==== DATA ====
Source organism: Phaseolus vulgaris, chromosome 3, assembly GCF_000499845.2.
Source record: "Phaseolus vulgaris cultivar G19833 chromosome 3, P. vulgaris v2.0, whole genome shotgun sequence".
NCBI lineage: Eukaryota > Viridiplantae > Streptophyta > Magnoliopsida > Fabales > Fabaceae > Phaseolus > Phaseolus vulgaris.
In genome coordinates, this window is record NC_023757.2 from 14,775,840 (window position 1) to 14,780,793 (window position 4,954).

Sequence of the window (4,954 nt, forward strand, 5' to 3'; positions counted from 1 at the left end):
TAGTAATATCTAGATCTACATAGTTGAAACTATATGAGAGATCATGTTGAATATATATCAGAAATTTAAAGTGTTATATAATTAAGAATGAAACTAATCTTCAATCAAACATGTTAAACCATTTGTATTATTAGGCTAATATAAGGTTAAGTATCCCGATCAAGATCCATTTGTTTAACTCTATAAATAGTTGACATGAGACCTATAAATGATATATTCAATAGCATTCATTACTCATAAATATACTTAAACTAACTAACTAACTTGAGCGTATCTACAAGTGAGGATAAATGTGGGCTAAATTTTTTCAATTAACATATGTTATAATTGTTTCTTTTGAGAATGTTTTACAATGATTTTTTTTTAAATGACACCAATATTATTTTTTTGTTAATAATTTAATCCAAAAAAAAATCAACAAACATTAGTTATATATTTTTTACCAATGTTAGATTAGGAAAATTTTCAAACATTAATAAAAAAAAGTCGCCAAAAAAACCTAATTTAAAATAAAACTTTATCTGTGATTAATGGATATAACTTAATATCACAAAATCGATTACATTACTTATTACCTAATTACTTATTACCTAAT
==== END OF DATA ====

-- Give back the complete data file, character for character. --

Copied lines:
Source organism: Phaseolus vulgaris, chromosome 3, assembly GCF_000499845.2.
Source record: "Phaseolus vulgaris cultivar G19833 chromosome 3, P. vulgaris v2.0, whole genome shotgun sequence".
NCBI lineage: Eukaryota > Viridiplantae > Streptophyta > Magnoliopsida > Fabales > Fabaceae > Phaseolus > Phaseolus vulgaris.
In genome coordinates, this window is record NC_023757.2 from 14,775,840 (window position 1) to 14,780,793 (window position 4,954).

Sequence of the window (4,954 nt, forward strand, 5' to 3'; positions counted from 1 at the left end):
TAGTAATATCTAGATCTACATAGTTGAAACTATATGAGAGATCATGTTGAATATATATCAGAAATTTAAAGTGTTATATAATTAAGAATGAAACTAATCTTCAATCAAACATGTTAAACCATTTGTATTATTAGGCTAATATAAGGTTAAGTATCCCGATCAAGATCCATTTGTTTAACTCTATAAATAGTTGACATGAGACCTATAAATGATATATTCAATAGCATTCATTACTCATAAATATACTTAAACTAACTAACTAACTTGAGCGTATCTACAAGTGAGGATAAATGTGGGCTAAATTTTTTCAATTAACATATGTTATAATTGTTTCTTTTGAGAATGTTTTACAATGATTTTTTTTTAAATGACACCAATATTATTTTTTTGTTAATAATTTAATCCAAAAAAAAATCAACAAACATTAGTTATATATTTTTTACCAATGTTAGATTAGGAAAATTTTCAAACATTAATAAAAAAAAGTCGCCAAAAAAACCTAATTTAAAATAAAACTTTATCTGTGATTAATGGATATAACTTAATATCACAAAATCGATTACATTACTTATTACCTAATTACTTATTACCTAAT